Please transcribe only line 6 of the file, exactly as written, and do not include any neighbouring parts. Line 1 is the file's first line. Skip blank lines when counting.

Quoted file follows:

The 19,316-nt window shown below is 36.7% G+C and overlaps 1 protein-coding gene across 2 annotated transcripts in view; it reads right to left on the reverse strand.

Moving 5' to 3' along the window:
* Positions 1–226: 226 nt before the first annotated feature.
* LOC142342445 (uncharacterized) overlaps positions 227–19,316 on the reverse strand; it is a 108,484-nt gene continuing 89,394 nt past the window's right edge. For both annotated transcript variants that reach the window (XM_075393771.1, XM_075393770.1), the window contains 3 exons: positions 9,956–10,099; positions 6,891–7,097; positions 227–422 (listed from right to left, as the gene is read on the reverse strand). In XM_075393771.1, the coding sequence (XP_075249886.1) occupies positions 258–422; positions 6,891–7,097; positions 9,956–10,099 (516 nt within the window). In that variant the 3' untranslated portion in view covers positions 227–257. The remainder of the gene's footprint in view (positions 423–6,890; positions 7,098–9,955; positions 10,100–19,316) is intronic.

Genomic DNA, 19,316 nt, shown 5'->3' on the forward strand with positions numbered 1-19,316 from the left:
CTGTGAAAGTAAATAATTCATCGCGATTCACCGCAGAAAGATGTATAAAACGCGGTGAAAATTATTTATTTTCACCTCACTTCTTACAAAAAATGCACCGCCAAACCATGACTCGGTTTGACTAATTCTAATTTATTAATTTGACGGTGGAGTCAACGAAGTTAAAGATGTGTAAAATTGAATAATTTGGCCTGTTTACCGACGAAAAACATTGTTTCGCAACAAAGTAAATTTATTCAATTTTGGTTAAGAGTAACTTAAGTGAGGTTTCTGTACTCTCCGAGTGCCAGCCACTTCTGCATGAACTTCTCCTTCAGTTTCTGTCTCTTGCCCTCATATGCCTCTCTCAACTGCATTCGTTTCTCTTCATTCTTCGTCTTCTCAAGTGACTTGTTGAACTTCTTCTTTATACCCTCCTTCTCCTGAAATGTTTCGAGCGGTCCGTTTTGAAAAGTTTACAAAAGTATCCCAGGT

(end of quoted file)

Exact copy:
CTGTGAAAGTAAATAATTCATCGCGATTCACCGCAGAAAGATGTATAAAACGCGGTGAAAATTATTTATTTTCACCTCACTTCTTACAAAAAATGCACCGCCAAACCATGACTCGGTTTGACTAATTCTAATTTATTAATTTGACGGTGGAGTCAACGAAGTTAAAGATGTGTAAAATTGAATAATTTGGCCTGTTTACCGACGAAAAACATTGTTTCGCAACAAAGTAAATTTATTCAATTTTGGTTAAGAGTAACTTAAGTGAGGTTTCTGTACTCTCCGAGTGCCAGCCACTTCTGCATGAACTTCTCCTTCAGTTTCTGTCTCTTGCCCTCATATGCCTCTCTCAACTGCATTCGTTTCTCTTCATTCTTCGTCTTCTCAAGTGACTTGTTGAACTTCTTCTTTATACCCTCCTTCTCCTGAAATGTTTCGAGCGGTCCGTTTTGAAAAGTTTACAAAAGTATCCCAGGT